Raven’s eyes widened. “You’re leaving?”
“Yes, and if you do well on the way, you can become my apprentice once we reach my home town.”
Heron wasn’t sure if he’d actually take the kid in as an apprentice, but if he stayed in Black Talon Gate it would only be a matter of time before the bandits found him and took him back. As long as the kid was wearing those Limiters, their owners would sense them if they got close enough. Removing them would be for the best but, as long as the owner was alive, it was a nearly impossible task, at least in back-water towns such as the two gate towns.
Of course, Heron was assuming that the Limiters were the less complicated version, which were simple weights combined with a bit of tracking – why waste spiritualist Limiters on a kid that didn’t look much older than seven? Spirit Limiters used on spiritualists could not be removed by any force; if the owner didn’t die then all you could do was keep cultivating and hope to one day, surpass the owner to the point where it didn’t matter if the Limiter was on or not.
As Heron expected, Raven barely hesitated at all before accepting his offer, seemingly very keen on the notion of leaving Black Talon Gate.
“Good, good! If you have anything you want to bring, go get it now, otherwise you can get to work right away by helping me keep an eye on my goods.”
“I have nothing to get,” she said and walked in and sat down in the far corner of the stall. The stall wasn’t very big, barely two square meters, so she still had no problem seeing out on the street.
“Hehe, aren’t you a straightforward one.” Heron muttered before he joined Raven in the stall.
Even though the stall was small, it should be more than big enough for two people. However, Heron filled the stall quite efficiently by himself so it suddenly became fairly cramped.
“It’s lucky I’m stuck in this ring or we wouldn’t all fit in here,” Hoatzin teased.
The day progressed without any bigger incidents; Raven pointed out one more thief before he had a chance to do anything and after that future thieves seemed to choose other targets.
Once darkness fell, Heron was joined by two large guards who helped him close his shop and then stayed to guard it during the night. Heron and Raven, on the other hand, walked off through the town until they reached a relatively fancy inn, called Song Bird Inn.
Raven looked up at the familiar nightingale bird that had been carved into the sign above the door and smiled a bittersweet smile.
“At least they haven’t been forced to change this sign…” Hoatzin sighed within his ring.
Raven nodded slightly as she followed her new employer into the inn.
The interior was neatly decorated in varying shades of brown and red fabrics, which somehow managed to remind Raven of the houses in Nightingale City. All in all, the inn had a homey feeling without being too extravagant. It was most likely one of the more expensive inns in town, but that said more about the town than the inn.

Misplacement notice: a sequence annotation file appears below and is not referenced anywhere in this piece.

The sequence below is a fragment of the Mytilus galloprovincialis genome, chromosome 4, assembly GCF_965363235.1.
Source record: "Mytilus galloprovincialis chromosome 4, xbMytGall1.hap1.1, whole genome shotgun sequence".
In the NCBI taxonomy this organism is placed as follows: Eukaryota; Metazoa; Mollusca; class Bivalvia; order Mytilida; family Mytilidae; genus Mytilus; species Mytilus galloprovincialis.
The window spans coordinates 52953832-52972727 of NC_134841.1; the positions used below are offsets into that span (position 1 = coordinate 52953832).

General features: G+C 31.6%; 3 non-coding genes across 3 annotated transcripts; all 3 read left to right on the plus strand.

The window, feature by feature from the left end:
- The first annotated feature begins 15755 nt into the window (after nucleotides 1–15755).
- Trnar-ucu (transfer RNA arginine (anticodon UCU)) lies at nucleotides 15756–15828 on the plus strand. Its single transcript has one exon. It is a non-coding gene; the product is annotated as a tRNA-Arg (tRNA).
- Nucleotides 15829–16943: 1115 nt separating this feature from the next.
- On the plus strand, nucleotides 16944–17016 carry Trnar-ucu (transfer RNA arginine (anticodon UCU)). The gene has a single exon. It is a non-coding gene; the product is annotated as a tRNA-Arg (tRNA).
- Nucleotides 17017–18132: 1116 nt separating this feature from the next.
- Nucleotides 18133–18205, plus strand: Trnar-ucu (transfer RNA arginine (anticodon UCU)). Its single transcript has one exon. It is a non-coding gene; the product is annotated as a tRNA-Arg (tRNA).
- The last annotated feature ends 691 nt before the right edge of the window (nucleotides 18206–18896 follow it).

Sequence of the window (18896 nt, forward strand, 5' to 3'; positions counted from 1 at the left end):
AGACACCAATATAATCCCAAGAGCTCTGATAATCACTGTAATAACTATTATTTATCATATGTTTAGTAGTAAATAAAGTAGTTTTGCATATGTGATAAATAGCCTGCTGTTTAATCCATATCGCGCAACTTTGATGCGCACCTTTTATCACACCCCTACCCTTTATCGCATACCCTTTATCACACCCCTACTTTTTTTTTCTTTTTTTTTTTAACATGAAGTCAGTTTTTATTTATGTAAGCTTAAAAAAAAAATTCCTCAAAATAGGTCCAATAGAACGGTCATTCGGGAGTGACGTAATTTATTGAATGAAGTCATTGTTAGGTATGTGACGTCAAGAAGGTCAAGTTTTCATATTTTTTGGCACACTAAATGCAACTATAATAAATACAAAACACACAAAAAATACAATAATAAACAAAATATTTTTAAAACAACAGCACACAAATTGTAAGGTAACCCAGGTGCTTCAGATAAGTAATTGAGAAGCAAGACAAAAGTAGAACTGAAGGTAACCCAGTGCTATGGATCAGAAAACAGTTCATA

Just as Heron and Raven walked through the door a high-pitched voice rang through the room and a slightly chubby little girl in a pink dress came running down the stairs to the hallway.
“Mayeri,” Heron clucked happily and lifted the girl into the air. “Where is your mother?”
“Taking a bath,” the girl said, smiling.
“I see.” Heron gave her a kiss on the cheek and put her back down.
He walked over to the lady sitting behind a counter not far from the door.
“This kid will be staying with us for the night. Is that okay?” Heron asked in a polite tone and waved at Raven.
The lady behind the counter leaned to the side in order to observe the dirty kid standing quietly by the door. She frowned slightly, but quickly replaced the expression with a present smile.
“Of course, sir. It will by five extra silver for the food and lodging for the child and an additional silver if you wish for him to take a bath.” Her tone was very polite but no one would have missed her underlying opinion: the boy needed a bath.
Heron fished six silvers out of his purse and returned to his daughter, who was eyeing Raven curiously.
“Mayeri, let me introduce you to my new assistant, this is . . .” Heron paused; “haha, I guess we never got to the name part. . . . Kid, what’s your name?”
“Raven? Good name, it fits you! I am Heron and this is my seven-year-old daughter Mayeri. You will meet my wife later.” Heron patted his daughter on the back. “Go on, say hello to the boy.”
With no more encouragement needed, the pink girl’s curious eyes sparkled and she bounced over to Raven. She was used to her father going out of his way to help less fortunate souls, so she felt neither fear nor disgust for the young boy she greeted.
“Hello, Raven!” she laughed happily with dimples appearing in her round face while she reached out a hand for Raven to shake. “I’m Mayeri, let’s be friends!”
Raven observed the seven-year-old in front of her. She was, contrary to Raven, fairly short for her age; barely over a meter tall, her features were cute but fairly round. As the girl stood there, with her small hand promptly stretched out before her, Raven couldn’t help but sigh inwardly – she always had the hardest time dealing with bubbling, straightforward personalities like the girl in front of her. No doubt, Raven would get few calm moments during the coming weeks.
Nonetheless, after pausing for a moment Raven grabbed the girl’s hand.
“Hi,” Raven said with a half-hearted smile.
To the side, Heron smiled more wholeheartedly. If he had guessed right about the boy’s past, then that half-hearted smile of his was a very good start.